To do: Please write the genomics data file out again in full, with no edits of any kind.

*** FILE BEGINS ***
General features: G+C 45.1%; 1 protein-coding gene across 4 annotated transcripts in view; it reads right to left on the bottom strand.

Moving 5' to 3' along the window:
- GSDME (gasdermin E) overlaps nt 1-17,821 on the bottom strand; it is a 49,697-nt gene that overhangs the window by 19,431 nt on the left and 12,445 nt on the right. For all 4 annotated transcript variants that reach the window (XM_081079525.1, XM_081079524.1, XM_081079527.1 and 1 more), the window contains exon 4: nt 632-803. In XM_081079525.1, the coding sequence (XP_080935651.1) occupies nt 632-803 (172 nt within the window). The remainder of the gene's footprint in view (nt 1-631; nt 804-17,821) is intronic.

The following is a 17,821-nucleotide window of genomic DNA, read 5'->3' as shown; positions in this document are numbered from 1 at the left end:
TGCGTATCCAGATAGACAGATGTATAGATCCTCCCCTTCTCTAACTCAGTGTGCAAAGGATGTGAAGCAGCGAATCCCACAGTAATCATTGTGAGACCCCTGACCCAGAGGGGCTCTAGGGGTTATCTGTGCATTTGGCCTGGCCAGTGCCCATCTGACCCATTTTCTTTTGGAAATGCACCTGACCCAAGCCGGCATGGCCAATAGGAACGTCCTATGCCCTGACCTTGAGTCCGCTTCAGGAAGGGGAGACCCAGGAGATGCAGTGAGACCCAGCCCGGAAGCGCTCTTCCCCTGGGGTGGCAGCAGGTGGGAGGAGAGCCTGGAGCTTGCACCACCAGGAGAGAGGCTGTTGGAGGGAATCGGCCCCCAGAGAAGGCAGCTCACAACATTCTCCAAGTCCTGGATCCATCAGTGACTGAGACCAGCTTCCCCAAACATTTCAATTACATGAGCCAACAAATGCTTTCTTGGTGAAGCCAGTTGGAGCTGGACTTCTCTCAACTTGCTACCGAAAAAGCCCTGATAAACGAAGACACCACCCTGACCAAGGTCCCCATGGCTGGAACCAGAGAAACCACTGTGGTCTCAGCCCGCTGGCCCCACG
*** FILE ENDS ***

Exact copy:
General features: G+C 45.1%; 1 protein-coding gene across 4 annotated transcripts in view; it reads right to left on the bottom strand.

Moving 5' to 3' along the window:
- GSDME (gasdermin E) overlaps nt 1-17,821 on the bottom strand; it is a 49,697-nt gene that overhangs the window by 19,431 nt on the left and 12,445 nt on the right. For all 4 annotated transcript variants that reach the window (XM_081079525.1, XM_081079524.1, XM_081079527.1 and 1 more), the window contains exon 4: nt 632-803. In XM_081079525.1, the coding sequence (XP_080935651.1) occupies nt 632-803 (172 nt within the window). The remainder of the gene's footprint in view (nt 1-631; nt 804-17,821) is intronic.

The following is a 17,821-nucleotide window of genomic DNA, read 5'->3' as shown; positions in this document are numbered from 1 at the left end:
TGCGTATCCAGATAGACAGATGTATAGATCCTCCCCTTCTCTAACTCAGTGTGCAAAGGATGTGAAGCAGCGAATCCCACAGTAATCATTGTGAGACCCCTGACCCAGAGGGGCTCTAGGGGTTATCTGTGCATTTGGCCTGGCCAGTGCCCATCTGACCCATTTTCTTTTGGAAATGCACCTGACCCAAGCCGGCATGGCCAATAGGAACGTCCTATGCCCTGACCTTGAGTCCGCTTCAGGAAGGGGAGACCCAGGAGATGCAGTGAGACCCAGCCCGGAAGCGCTCTTCCCCTGGGGTGGCAGCAGGTGGGAGGAGAGCCTGGAGCTTGCACCACCAGGAGAGAGGCTGTTGGAGGGAATCGGCCCCCAGAGAAGGCAGCTCACAACATTCTCCAAGTCCTGGATCCATCAGTGACTGAGACCAGCTTCCCCAAACATTTCAATTACATGAGCCAACAAATGCTTTCTTGGTGAAGCCAGTTGGAGCTGGACTTCTCTCAACTTGCTACCGAAAAAGCCCTGATAAACGAAGACACCACCCTGACCAAGGTCCCCATGGCTGGAACCAGAGAAACCACTGTGGTCTCAGCCCGCTGGCCCCACG